Cushing and diet

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Dee214

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Hello,
We rescued a mini from auction about 2 months ago.
Filled with worms, lice, horrible feet, teeth, and pretty skinny.
She is now lice and worm free. Her teeth are done yay!!! Some had to be extracted they were so broken. Feet have been done twice now and getting better slowly.
Farrier things she may have foundered at one point. Vet fugues she has cushings, but can be managed with diet right now.
So she got the bony back, much like the vet says Cushing horses can have.
Currently I just have her on 24/7 good quality grass hay. What can I give her to plump up a bud without effecting her founder? Do you think beet pulp would be ok? I’m worried about too much sugar and it effecting her founder.
thank you
 

MaryFlora

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Welcome Dee and wonderful you rescued a mini! A happy little mare.

I have two who have foundered in the past, one donkey and one mini. Both are older and receive recommended measure of senior feed twice a day plus hay with no harm to their feet. Senior feed is often good for any mature horse that needs the support and calories. In particular, since she has lost some teeth, she may not be able to metabolize the hay enough to build up her weight.

I have no idea what equine senior feed is available in your area but the company(s) may be very happy to answer your questions in regard to feeding. I have contacted two in recent years and they were Both very helpful.

All the best!
 

chandab

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Many senior feeds are going to be too high of sugar/starch for one that is metabolic; but there are a few that are low enough, Triple Crown Senior is one, and there might be others, but it'll depend on which brands are available to you.
Forage along with time, might be enough for the calorie side of it for weight gain; but no forage is complete, so at least a good vitamin mineral supplement or ration balancer will fill in the gaps and would be safe for most metabolic equines.
 

Abby P

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Was she actually tested for Cushing's or is the vet just assuming she has it based on looking at her? It would be important to know if she really is, and have some baseline blood work done to find out her status WRT Cushing's as well as insulin resistance. Once you have that information then it would be easier to know how is the best/safest way to feed her. Not all Cushing's horses are IR although if she has previously foundered then the chances are high that she is. However, it would be really good to know whether she has one, both, or neither of those issues and the only way to find out for sure is bloodwork. It's entirely possible she just has a cruddy hair coat from being neglected and full of parasites, and foundered previously due to some management issue that won't happen again under your care.
 

Standards Equine

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Cushings horses that I've met are almost always overweight, even with minimal feed, and keep a thick, winter coat all year. We have a mini right now that I suspect is cushings, but I'm not sure about his IR situation. Not my pony, we just board him. We have a mini with likely some degree of founder (rotation of the coffin bone) caused by previous neglect. I understand from the home we'd bought her from that she'd gone through a long time of not having her feet trimmed, being tethered out to graze and fed white bread... I'm not sure we'll ever get ahead of those feet to get them growing right, but we will try. I'm not going to bother getting her x-rayed unless there becomes concern with soft soles. Currently, no issue.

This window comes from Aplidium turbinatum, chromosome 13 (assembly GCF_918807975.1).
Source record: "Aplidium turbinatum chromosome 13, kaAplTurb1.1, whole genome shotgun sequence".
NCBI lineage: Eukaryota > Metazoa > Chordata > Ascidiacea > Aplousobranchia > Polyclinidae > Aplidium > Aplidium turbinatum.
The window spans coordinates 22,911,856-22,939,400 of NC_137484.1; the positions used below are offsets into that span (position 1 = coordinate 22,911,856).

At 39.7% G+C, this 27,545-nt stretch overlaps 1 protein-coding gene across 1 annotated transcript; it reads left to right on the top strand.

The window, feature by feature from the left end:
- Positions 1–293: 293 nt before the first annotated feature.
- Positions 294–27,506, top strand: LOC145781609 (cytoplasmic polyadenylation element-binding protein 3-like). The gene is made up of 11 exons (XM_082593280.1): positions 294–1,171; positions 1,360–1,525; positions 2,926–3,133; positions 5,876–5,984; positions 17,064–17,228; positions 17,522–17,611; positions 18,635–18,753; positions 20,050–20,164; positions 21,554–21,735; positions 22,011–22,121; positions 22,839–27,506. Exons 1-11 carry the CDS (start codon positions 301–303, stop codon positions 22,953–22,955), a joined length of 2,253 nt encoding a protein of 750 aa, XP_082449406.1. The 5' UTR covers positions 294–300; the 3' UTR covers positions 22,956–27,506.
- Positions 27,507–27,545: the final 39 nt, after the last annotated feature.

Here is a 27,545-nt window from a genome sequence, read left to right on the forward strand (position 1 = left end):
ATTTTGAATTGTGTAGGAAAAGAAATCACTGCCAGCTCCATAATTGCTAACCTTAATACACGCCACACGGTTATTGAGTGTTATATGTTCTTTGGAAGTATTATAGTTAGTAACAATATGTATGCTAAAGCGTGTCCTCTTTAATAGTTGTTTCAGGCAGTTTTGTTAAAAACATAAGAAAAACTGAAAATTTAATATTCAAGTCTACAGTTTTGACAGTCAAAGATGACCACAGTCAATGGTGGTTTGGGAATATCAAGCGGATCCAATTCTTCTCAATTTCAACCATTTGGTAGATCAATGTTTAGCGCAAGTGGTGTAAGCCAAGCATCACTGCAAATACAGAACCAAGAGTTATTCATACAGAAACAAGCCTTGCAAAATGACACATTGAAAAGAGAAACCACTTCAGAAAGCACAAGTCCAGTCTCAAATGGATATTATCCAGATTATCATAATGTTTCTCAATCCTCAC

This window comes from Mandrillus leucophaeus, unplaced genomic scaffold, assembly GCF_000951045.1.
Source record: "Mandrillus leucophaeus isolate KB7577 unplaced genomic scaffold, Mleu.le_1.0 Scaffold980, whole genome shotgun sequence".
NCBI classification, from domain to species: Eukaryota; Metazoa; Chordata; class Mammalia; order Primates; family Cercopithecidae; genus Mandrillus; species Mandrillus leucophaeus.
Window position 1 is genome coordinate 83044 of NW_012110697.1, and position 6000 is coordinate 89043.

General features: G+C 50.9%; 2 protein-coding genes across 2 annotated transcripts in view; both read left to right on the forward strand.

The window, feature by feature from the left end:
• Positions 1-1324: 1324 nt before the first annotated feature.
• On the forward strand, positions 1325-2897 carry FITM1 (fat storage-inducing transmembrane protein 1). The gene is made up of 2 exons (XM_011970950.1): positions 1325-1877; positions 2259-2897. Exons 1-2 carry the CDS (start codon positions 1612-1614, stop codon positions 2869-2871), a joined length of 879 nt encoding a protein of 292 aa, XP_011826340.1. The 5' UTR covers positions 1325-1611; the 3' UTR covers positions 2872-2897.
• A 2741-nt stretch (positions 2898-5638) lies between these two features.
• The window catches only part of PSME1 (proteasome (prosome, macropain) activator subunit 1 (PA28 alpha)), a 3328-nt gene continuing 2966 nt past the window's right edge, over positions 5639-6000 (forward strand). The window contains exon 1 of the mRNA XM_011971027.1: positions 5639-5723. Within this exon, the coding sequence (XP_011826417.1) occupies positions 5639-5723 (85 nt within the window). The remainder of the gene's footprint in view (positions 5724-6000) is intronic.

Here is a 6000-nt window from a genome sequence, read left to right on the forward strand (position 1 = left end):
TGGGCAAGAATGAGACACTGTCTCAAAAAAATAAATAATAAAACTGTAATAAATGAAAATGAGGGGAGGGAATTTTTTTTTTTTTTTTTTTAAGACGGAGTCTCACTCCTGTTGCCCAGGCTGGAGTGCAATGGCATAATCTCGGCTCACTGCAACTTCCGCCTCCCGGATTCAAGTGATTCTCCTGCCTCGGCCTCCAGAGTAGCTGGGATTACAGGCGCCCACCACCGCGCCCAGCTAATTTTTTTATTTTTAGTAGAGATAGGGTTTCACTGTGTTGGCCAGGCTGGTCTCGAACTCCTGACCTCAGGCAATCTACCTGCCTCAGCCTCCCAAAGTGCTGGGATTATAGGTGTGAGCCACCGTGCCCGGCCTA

When we last had a cushings horse, Insulin Resistant, we fed a LOT of beetpulp, a high-fiber supplement and minerals. He had timothy hay exclusively. It's a balance of finding them enough to eat to be happy without all the extra sugar.
 

chandab

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Strictly Cushings is more likely to cause weight loss, especially along the topline; but it's sometimes mistaken for IR or IR comes along with the Cushings, and then you'll be more likely to have weight gain. Cushings is only controlled with medication; IR is mananged with mostly with diet (there are meds that can help with the weight loss, when diet and exercise alone don't get the job done..
 

Silver City Heritage Farmstead

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Everyone has given you excellent feeding advice...once you know exactly WHAT you're dealing with. Abby P gave the best advice to start with: have the blood work done. Miniatures do have different "normal" levels than the biggies do. I KNOW I had a research paper with the numbers saved, I just can't find it right this minute. As soon as I doo, I'll link it. It has some very useful information for you and your vet.
 

DianaM

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I had a vet suggest my mare had Cushing's. She doesn't and I knew it. I think he wanted to sell me the required meds. I don't use that vet anymore, and I am not accusing your vet of anything, but I think they don't know a lot about horse gut problems. I started feeding that same mare homemade treats with prebiotics, probiotics, amino acids, sunflower lecithin and applesauce, rolled into balls. She is doing great.
 

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